As today is the final football match between Portugal and France, I figured it would be a perfect time to finally write a bit about our time in Lisbon. Better late than never – here is a post about this great city and our findings on marinas for wintering with a boat.
We had heard lots of great things about Lisbon and that in recent years many of creative people have gathered to live and work there. So with its growing tech scene, enjoyable climate and culture, this city has the potential for becoming Europe’s prime nomadic destinations (basically next Berlin). You could say we had quite high expectations and we weren’t definitely disappointed in the city.
We took an Uber ride from the airport and arrived to our Airbnb flat around 10pm. Being tired from the flight we basically went straight to bed to regain strength for the next day of exploring the city.
Lisbon is a very lively city with lots of people and things going on all the time. And if that wasn’t enough, somehow we ended up in Lisbon at the time of their biggest celebrations, so the neighborhoods were filled with people selling home-made food and drinks from their stalls.
As the goal was to find more information about the co-working spaces, marinas and the overall vibe of the city, the first place we visited was LX Factory. It’s an old manufacturing complex which was turned to a creative island occupied by corporations and professionals of the industry and serves also as a stage for a diverse set of happenings related to fashion, publicity, communication, fine arts, architecture, music, etc, according to their website. If you’ve ever been to Tallinn then I would say it’s basically the Lisbon equivalent of Telliskivi area with some fancy cafes and design shops. For me the vibe of the place was a bit too hipstery and expensive, but overall a cool place to visit. The next place we checked out was called Village Underground which is composed of maritime containers and disabled buses and acts as a co-working space and a venue for cultural events. It’s definitely a hip place to work in when you’re living in Lisbon.
After that we went to explore the newest part of the city – Parque das Nações, a neighborhood built at the end of the 1990s mostly because of the Expo ’98. It was supposed to be one of the most expensive areas to live in, although it’s quite far away from the city center. The thing that caught our eye was the brand new 600-berth marina. The facilities were great and the prices quite reasonable. Would definitely be an interesting marina for wintering with a boat. The other ones we checked in the city were all taken by locals and the marina guys weren’t very optimistic about us finding a place there. This took quite a few points down from Lisbon being the city to live in ’cause there weren’t a lot of options to take our boat with us.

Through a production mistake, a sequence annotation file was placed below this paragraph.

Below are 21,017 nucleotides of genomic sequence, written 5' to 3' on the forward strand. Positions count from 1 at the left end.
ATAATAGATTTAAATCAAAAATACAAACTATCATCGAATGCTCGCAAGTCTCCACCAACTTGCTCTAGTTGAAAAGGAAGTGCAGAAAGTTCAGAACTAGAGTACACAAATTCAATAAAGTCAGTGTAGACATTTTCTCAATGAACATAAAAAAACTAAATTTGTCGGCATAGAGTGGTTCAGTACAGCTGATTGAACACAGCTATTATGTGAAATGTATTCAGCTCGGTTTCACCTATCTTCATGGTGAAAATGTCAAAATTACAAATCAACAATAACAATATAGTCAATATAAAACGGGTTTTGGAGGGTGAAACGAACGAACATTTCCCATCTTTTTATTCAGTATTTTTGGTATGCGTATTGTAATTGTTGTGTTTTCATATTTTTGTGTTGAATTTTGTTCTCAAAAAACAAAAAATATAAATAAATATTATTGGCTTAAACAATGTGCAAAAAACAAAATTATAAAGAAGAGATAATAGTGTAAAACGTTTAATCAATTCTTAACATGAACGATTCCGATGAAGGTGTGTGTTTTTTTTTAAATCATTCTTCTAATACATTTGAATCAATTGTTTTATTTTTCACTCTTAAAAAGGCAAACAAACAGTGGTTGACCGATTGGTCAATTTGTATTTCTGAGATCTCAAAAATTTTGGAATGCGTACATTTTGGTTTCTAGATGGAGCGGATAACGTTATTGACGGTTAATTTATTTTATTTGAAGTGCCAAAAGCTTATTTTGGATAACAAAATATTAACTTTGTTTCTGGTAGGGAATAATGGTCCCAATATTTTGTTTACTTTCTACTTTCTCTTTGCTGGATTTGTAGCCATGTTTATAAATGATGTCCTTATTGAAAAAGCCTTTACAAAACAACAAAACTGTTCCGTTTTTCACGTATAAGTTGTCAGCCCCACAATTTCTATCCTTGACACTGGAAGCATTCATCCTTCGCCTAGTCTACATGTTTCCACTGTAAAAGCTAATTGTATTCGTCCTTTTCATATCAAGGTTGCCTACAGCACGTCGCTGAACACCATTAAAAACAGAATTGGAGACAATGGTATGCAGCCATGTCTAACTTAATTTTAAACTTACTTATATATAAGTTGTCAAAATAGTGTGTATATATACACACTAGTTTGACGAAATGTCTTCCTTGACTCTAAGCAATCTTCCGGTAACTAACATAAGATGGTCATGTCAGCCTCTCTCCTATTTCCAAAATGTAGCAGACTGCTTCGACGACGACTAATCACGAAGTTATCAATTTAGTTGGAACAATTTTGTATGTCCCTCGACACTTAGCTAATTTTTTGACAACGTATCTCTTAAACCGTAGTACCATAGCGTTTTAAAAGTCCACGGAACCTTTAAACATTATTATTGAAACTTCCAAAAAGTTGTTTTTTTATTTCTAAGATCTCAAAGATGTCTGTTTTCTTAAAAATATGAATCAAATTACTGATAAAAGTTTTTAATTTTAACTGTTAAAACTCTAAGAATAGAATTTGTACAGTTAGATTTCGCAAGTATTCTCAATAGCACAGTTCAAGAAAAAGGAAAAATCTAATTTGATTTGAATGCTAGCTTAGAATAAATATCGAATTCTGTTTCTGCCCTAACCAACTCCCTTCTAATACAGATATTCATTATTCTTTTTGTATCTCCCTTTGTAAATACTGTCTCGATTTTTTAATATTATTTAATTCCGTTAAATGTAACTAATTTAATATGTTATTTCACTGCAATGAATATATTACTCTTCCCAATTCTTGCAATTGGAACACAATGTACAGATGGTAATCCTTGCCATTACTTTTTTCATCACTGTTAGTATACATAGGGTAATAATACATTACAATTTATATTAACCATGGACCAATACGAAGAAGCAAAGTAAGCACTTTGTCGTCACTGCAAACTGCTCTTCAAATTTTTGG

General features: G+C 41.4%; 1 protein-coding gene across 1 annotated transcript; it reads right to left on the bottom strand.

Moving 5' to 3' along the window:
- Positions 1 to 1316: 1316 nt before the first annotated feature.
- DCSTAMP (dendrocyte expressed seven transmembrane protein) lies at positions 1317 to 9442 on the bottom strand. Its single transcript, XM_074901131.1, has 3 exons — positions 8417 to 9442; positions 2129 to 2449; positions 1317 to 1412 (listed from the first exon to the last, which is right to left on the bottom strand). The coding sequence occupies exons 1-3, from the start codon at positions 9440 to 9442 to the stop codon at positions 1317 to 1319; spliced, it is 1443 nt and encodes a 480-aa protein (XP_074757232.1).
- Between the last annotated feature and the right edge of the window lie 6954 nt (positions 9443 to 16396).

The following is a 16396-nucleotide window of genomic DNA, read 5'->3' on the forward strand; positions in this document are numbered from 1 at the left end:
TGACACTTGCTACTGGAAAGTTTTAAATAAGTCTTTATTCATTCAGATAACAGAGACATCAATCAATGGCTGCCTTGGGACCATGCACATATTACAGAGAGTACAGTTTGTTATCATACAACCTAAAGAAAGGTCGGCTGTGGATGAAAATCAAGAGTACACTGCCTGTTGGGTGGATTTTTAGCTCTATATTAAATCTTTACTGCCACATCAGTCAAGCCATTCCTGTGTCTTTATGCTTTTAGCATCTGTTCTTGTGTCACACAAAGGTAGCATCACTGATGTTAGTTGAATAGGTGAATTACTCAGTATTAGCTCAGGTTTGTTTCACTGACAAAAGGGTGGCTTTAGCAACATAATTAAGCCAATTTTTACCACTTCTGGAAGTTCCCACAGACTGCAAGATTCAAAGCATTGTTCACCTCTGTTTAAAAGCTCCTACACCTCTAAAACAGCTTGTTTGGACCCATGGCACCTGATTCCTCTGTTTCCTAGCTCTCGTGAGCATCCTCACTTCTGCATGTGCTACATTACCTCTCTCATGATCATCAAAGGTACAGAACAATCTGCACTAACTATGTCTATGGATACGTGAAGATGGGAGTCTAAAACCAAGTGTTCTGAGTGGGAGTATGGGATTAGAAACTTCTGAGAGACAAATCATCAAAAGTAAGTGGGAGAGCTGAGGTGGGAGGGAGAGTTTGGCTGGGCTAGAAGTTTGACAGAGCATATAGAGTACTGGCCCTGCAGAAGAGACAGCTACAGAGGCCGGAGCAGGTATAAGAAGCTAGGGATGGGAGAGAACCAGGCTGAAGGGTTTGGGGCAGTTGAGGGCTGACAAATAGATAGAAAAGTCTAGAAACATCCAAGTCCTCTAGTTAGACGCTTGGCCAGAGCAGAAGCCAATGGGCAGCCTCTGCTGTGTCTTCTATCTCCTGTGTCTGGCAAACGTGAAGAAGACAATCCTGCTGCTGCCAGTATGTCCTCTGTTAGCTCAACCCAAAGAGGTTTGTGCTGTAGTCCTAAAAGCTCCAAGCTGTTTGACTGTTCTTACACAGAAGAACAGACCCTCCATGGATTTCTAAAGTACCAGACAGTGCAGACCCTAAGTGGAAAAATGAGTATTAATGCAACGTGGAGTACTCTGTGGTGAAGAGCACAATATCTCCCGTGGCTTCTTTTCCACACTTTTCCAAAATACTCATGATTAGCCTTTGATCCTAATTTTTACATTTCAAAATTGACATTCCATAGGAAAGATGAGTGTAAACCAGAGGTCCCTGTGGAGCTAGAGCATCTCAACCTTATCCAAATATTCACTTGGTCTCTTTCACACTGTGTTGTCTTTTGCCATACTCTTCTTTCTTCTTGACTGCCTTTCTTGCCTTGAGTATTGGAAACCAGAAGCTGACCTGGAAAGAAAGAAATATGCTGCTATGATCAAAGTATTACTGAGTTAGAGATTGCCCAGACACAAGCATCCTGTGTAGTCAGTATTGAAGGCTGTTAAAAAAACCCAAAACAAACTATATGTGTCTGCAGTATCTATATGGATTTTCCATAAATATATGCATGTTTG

And it’s chilly in the winter. I mean it’s okay when you live in a flat but for boat people 5 degrees is just too cold. It would mean to have some sort of heating turned on all the time and even then you would have to put your clothes on like a ninja. Trying to find a place for wintering with a boat is not only looking for some nice cities and marinas, but to keep in mind that the place has to be in certain latitude to even qualify for it.
The next days we just wandered around the city, ate some super good food (if you’ve ever in Lisbon then go to Time Out!), drank some Sangria and took a train ride outside of Lisbon to Sintra for a hike in the forest. The nature of Lisbon and Portugal is fantastic and the old town is similar to Tallinn but way bigger. And they have cool old trams there.
One thing surprising was that the prices in restaurants were quite high. As I was craving for some fresh fish and salat (healthy food in general) after eating all those pizzas and wraps in Malta and Italy, I hoped to eat everything that fit the criteria. But you couldn’t really get good stuff below 13 euros or so… Maybe we were in the wrong places.
Lisbon is definitely becoming one of the most visited cities in Europe and there were a lot of tourists to prove it. Actually the amount of people in the old town was often a bit too much for us. The positive side of it was that almost everybody spoke English and even if they didn’t they understood it, which made it really easy to get around in the city.
Time to wrap it up – Lisbon is a super cool place to visit and definitely a tourist dream, but was missing the x-factor for us to actually move there and maybe not ideal for wintering with a boat. We are happy that we went to check the city out, but we’ll going to keep on looking and thinking about other options.
– – – Ronaldo just injured his knee and is out of the game.